Tips for Making Your Webflow Website Accessible

Webflow empowers web creators with unmatched creative possibilities. However, sound design can only really be considered great design if it can be enjoyed equally, by all website visitors. 

If you aren’t cognizant of them during the design process, your Webflow website will more than likely be partially or entirely inaccessible to people with disabilities.

While you should be motivated to remedy this inequality on a moral basis, it is worth noting that accessible websites can prove far more profitable. 

The global disability community includes over 1.3 billion individuals wielding 

more than $13 trillion in expendable income.

So, what should you do so that your Webflow website meets relevant web accessibility standards en route to becoming fully accessible?

In this blog, we will provide you with a number of tips to help you adjust your Webflow website so that it becomes accessible to all visitors, including those with disabilities.

H2: What makes a website accessible?

For your Webflow website to be considered accessible, it needs to adhere to the Web Content Accessibility Guidelines (WCAG). These guidelines, developed by the World Wide Web Consortium (W3C), are the gold standard for ensuring web accessibility and shape regulations such as the Americans with Disabilities Act (ADA).

WCAG is quite a lengthy set of guidelines. Yet, at its core, WCAG is based on four guiding principles:

  • Perceivable: Your website visitors should be able to perceive content appearing on your Webflow website through their senses of sight, touch, and sound
  • Operable: Website visitors need to be able to operate your Webflow site even if they have a disability. In more practical terms, website visitors need to be able to operate your site entirely by keyboard, sight-assisted navigation, and additional alternatives to a classic mouse
  • Understandable: Your Webflow site needs to be easy to understand. To that end, it should be devoid of overly technical terms and complex terminology and lingo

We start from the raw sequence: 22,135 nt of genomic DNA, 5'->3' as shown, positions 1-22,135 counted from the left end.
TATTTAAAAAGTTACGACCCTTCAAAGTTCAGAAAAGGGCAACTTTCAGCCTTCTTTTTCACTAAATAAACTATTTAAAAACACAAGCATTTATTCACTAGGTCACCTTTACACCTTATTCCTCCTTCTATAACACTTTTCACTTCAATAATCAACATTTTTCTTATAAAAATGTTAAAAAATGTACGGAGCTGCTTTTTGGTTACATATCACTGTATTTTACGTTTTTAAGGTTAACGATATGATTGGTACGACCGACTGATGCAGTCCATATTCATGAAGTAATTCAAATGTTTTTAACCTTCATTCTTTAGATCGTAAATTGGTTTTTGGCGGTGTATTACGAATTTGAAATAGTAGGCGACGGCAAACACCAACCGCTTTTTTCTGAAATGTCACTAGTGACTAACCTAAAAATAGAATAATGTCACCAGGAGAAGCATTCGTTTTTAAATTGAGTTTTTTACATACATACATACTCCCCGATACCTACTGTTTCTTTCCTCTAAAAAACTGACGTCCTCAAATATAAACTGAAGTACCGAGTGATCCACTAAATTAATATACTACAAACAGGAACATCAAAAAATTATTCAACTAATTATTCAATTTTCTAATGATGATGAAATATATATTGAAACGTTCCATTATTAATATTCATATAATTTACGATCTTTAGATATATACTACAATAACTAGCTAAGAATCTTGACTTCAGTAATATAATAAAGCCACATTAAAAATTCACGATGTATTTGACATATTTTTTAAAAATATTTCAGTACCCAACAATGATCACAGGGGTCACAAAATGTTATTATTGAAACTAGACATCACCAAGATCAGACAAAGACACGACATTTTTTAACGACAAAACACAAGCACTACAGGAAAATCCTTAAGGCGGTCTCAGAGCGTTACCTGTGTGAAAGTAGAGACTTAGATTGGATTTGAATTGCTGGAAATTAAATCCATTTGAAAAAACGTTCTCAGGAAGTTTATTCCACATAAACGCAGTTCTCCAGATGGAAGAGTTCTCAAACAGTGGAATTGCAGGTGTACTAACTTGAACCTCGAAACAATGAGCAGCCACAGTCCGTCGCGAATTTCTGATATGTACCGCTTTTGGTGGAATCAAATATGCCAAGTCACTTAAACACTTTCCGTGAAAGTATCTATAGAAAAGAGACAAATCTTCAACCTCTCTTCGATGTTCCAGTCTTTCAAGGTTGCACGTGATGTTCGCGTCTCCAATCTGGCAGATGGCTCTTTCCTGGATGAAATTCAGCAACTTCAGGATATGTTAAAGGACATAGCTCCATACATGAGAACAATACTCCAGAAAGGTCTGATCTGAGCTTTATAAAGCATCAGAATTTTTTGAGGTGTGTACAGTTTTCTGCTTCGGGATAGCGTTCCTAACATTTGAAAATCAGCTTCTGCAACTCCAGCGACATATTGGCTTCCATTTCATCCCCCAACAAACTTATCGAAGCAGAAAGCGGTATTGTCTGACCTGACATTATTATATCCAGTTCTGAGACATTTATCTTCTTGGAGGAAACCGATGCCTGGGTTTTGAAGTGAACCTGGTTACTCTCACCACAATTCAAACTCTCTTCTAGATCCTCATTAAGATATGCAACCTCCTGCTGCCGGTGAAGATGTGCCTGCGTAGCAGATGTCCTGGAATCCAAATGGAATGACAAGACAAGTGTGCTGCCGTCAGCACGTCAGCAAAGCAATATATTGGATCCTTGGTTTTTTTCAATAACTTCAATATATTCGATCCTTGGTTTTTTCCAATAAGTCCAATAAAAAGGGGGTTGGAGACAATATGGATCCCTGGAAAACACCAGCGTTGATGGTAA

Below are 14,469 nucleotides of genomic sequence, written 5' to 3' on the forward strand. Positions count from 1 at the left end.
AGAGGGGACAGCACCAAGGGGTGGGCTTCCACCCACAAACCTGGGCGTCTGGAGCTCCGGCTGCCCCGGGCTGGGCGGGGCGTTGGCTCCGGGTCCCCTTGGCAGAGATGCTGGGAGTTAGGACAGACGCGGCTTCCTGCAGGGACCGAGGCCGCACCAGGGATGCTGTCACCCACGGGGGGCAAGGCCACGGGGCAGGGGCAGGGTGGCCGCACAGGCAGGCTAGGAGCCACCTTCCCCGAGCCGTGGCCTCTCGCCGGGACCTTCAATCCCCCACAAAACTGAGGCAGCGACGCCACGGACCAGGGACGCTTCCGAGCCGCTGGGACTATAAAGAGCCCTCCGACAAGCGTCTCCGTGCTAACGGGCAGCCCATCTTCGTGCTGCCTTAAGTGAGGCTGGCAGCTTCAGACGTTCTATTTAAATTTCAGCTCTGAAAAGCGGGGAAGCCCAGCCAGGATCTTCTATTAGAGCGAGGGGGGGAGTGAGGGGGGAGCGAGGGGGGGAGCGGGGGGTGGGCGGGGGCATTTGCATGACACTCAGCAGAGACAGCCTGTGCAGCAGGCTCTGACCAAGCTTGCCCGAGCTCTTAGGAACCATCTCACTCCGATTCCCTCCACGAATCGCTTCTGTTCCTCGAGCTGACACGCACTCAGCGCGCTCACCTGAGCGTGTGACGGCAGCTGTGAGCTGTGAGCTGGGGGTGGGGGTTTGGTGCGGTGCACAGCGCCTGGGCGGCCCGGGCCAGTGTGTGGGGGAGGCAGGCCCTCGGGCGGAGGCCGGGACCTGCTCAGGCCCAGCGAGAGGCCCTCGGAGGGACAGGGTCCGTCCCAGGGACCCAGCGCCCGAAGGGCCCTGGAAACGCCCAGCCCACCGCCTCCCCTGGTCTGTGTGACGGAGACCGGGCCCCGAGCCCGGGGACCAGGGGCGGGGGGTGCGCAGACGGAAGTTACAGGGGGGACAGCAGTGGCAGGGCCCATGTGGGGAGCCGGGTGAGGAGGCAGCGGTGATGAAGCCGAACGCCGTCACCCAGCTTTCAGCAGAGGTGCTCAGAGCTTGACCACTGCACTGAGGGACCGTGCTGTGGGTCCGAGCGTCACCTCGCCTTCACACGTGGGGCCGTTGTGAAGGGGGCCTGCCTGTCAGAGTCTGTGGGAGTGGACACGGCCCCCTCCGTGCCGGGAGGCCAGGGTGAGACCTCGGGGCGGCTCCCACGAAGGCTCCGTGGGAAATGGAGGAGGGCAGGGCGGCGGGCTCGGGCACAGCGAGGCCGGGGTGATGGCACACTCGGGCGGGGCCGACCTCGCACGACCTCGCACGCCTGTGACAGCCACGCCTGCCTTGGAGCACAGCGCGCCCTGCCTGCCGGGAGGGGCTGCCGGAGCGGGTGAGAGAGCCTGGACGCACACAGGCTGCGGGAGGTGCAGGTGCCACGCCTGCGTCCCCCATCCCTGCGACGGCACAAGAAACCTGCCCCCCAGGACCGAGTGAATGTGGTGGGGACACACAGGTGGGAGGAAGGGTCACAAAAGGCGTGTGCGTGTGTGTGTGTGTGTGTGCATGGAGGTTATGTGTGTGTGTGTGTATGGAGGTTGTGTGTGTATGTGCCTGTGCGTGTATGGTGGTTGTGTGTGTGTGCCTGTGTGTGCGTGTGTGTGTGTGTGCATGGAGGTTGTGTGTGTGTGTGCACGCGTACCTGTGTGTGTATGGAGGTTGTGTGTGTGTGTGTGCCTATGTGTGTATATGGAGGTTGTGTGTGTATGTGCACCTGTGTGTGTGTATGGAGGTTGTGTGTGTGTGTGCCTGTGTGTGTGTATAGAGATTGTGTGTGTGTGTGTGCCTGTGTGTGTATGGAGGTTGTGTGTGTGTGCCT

• Robust: A robust website:
    • Uses HTML and CSS according to specification, 
    • Is compatible with tools like screen readers used by people who are blind ‌to navigate websites

H3: WCAG versions and conformance levels

Throughout the last few decades, there have been several WCAG versions:

WCAG 2.0 was released in 2008, and was considered the standard for accessibility until WCAG 2.1’s  publication, in 2018. Finally, WCAG 2.2, the latest version and most up-to-date version of these guidelines, was released late in 2023. 

Each version of WCAG includes three levels you can strive to conform to:

  • Level A: The most basic level of WCAG conformance
  • Level AA: The standard level for most global accessibility laws
  • Level AAA: The most stringent and challenging level to meet

You should aim to adjust your Webflow website so that it conforms to WCAG 2.1 or 2.2 at Level AA.

Reaching this level of conformance entails that your Webflow meets a number of design and technical criteria. We will highlight some of the most important action items in a moment. 

H2: A quick recap of Webflow’s built-in accessibility tools

Webflow has some pretty impressive built-in accessibility features and tools.

The first area you should pay attention to is the Audit panel in the Designer.

Positioned on the lower left side, this panel is instrumental in highlighting areas of your site that may fall short in accessibility, such as:

  • Headings that are structured inaccurately. This can have a disruptive impact on the way assistive technology users engage and understand web pages
  • Meaningful images lacking alternative text (or alt text) which screen reader users rely on to understand images
  • Link text that does not have contextual relevance to the link 

The second feature you should look out for is the color contrast checker. Built into Webflow’s Style panel, the color contrast checker helps you ensure that you are selecting WCAG-conformant color contrasts. Any color combinations that fail to meet these standards will be clearly indicated, helping you make the necessary adjustments.

(We will explain color contrasts under WCAG in further detail later in the blog.)

Two more cool tools you can check out are:

  • ‌ Vision Preview: This feature lets you engage with your website from the perspective of visitors with various vision impairments, simulating their experience. When you understand how someone with, say, color blindness or blurred vision, sees your site, you can make the necessary tweaks to help your design account for their abilities 
  • ‌Text Zoom Preview: This feature simulates how users might experience your site while leveraging various browser zoom capabilities, enlarging text up to 200%. This way, you can zero in on potential glitches, and then fix issues related to layout breakages or text wrapping

H2: The most important WCAG criteria you should pay attention to